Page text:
Editor’s note: This article was initially published in The Daily Gazette, Swarthmore’s online, daily newspaper founded in Fall 1996. As of Fall 2018, the DG has merged with The Phoenix. See the about page to read more about the DG.
Over 100 Swarthmore students will travel to New York City to attend the People’s Climate March this Sunday, September 21. Swarthmore Mountain Justice has partnered with Earthlust to organize bus transportation for Tri-Co students and other community members who wish to attend the march, which is expected to draw 250,000 people.
Stephen O’Hanlon ‘17, of Swarthmore Mountain Justice, described Swatties’ attendance at the Climate March as a way to “show the power that [the divestment movement] has build through divestment campaigns…around the country.”
Hazlett Henderson ‘17, also a member of Mountain Justice, hopes that the march will renew enthusiasm for climate justice on campus. After the march, she said, “a lot of people are going to be very excited by divestment, because this is such a big gathering of people. It’s going to show how much support and how much energy there is surrounding this issue.”
In the spring of 2013, 200 students from around the country attended Swarthmore Mountain Justice’s Power Up! Divest Fossil Fuels student convergence dedicated to institutional divestment. Some members of Mountain Justice will attend a divestment-specific meetup in New York City on Saturday, September 20, but most of the weekend will be devoted to larger climate justice discussions and the march itself.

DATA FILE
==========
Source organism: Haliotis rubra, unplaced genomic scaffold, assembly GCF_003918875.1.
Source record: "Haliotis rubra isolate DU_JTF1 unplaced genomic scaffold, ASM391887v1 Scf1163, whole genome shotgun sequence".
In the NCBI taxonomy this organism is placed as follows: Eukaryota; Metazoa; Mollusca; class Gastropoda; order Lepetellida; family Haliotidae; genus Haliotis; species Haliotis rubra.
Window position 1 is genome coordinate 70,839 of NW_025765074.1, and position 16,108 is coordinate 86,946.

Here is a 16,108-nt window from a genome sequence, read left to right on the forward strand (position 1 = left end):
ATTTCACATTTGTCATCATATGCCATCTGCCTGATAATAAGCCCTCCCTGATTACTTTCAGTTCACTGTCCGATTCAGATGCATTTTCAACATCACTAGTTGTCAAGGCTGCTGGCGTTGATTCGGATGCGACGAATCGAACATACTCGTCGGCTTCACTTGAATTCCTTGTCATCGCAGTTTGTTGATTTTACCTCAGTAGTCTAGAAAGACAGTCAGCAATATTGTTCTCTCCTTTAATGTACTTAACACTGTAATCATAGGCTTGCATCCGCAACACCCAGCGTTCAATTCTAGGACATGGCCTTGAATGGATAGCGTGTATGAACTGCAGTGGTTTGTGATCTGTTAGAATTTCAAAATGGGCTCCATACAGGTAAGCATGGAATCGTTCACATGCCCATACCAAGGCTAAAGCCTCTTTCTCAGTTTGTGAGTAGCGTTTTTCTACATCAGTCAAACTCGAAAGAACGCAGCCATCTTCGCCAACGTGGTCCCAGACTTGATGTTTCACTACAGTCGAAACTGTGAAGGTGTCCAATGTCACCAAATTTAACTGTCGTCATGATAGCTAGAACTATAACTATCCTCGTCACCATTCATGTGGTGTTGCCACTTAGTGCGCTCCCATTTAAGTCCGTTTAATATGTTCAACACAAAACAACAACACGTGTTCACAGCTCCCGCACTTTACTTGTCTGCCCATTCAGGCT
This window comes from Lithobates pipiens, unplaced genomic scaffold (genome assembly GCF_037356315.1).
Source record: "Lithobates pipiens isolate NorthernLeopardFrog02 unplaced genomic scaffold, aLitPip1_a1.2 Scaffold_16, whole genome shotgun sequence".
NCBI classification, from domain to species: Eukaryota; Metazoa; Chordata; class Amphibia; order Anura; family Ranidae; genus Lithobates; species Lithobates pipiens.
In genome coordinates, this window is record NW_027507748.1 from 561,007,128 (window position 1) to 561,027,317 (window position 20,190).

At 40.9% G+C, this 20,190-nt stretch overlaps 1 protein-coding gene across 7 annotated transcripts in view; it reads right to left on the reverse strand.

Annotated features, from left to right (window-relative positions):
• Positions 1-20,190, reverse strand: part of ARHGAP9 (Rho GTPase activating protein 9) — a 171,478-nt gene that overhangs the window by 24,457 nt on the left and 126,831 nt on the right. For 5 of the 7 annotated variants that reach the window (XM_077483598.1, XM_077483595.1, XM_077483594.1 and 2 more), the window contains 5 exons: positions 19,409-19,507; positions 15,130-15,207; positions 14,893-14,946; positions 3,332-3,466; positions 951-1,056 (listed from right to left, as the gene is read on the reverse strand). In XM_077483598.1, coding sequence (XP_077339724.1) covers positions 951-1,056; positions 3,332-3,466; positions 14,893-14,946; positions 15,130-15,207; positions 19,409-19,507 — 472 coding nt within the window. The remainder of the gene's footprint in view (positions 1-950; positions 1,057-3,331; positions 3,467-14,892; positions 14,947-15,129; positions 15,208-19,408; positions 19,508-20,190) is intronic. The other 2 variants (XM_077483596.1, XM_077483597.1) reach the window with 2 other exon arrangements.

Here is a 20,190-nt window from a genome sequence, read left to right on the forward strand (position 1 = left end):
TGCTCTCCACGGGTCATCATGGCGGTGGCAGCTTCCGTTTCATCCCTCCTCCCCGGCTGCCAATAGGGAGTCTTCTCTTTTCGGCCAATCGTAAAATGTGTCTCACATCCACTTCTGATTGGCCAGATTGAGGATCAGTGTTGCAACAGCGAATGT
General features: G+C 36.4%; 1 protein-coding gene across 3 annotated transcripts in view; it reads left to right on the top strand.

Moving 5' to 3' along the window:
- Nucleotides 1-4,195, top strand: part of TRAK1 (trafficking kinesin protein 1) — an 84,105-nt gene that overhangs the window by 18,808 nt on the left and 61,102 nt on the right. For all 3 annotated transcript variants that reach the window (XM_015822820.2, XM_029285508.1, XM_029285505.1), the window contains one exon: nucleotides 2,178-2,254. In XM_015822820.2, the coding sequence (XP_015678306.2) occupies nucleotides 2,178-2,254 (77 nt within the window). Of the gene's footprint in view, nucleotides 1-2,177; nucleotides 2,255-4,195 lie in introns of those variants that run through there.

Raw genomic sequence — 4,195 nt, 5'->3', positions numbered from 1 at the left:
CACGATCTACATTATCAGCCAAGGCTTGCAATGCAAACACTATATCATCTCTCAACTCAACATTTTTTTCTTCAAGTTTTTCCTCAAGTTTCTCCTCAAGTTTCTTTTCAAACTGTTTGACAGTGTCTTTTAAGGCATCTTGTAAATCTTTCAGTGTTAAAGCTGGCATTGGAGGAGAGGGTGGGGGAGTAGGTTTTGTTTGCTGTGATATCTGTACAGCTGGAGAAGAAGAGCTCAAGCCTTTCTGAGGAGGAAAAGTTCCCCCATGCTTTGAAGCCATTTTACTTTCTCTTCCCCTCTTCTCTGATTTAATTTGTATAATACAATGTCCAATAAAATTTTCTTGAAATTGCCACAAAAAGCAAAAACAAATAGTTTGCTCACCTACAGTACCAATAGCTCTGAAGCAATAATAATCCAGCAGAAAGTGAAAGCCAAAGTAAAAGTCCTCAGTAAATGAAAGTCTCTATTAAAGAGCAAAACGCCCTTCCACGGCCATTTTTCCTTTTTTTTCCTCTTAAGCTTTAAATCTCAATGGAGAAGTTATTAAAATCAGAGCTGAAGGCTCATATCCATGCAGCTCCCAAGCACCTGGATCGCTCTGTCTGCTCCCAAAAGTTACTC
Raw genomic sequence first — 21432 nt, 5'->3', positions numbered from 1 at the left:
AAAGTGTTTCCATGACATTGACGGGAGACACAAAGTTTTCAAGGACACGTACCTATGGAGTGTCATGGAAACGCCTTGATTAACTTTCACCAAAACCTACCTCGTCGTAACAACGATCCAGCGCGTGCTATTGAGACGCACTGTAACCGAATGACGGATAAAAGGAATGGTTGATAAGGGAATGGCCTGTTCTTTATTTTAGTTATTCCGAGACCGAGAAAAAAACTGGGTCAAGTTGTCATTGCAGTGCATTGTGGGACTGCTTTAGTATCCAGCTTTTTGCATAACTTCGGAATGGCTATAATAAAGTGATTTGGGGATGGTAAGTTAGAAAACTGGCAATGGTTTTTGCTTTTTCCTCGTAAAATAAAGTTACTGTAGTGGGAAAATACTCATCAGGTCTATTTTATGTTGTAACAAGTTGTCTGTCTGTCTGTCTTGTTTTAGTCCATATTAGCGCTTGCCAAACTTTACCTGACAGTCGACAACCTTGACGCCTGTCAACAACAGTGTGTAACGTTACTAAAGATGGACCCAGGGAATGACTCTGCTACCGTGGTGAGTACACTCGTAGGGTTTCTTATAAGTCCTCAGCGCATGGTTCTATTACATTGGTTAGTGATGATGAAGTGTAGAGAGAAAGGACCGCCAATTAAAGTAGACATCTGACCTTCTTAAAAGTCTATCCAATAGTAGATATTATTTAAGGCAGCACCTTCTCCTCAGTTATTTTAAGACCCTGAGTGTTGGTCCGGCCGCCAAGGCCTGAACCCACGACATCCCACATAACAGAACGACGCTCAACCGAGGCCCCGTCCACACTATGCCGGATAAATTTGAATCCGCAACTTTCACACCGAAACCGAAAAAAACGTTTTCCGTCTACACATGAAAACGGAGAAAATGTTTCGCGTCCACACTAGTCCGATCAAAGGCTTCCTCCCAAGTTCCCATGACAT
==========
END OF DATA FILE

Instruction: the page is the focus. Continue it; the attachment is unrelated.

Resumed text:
While Swarthmore Mountain Justice’s current campaigns are focused on divestment, the People’s Climate March has a more global focus. The march is being held in response to the UN Climate Summit being held in New York beginning on Tuesday, September 23. United Nations General Secretary Ban Ki-Moon called the summit in order to “catalyze ambitious action on the ground” and “mobilize political will for an ambitious global agreement [on climate change] by 2015.” Hanlon sees the march as an opportunity to create global change, saying, “showing the support for such an agreement at the People’s Climate March could really be a pivotal moment that pressures world leaders to really act on climate.”
The People’s Climate March has been organized to walk through six specific “themes” organized to tell a single narrative. The march will begin with those organizers call “most affected” by climate change – indigenous people, the working class, and those impacted by disasters like Hurricane Sandy – assembling on 65th St and 8th Ave at 11:30am. As the march advances it will address intergenerational organizing, solutions from various organizations, and “[call] out those who are holding back progress,” before culminating in a block party on 81st St and 8th Ave at approximately 4:30pm.
Swarthmore students attending the march will return to campus on Sunday night and Monday morning. After their return, Hanlon hopes that the march’s big-picture energy can be used to affect change at Swarthmore: “one of the big things will be bringing the excitement from the People’s Climate March and from this historic occasion back to Swarthmore, and using that as pressure for divestment.”
Featured image courtesy of peoplesclimate.org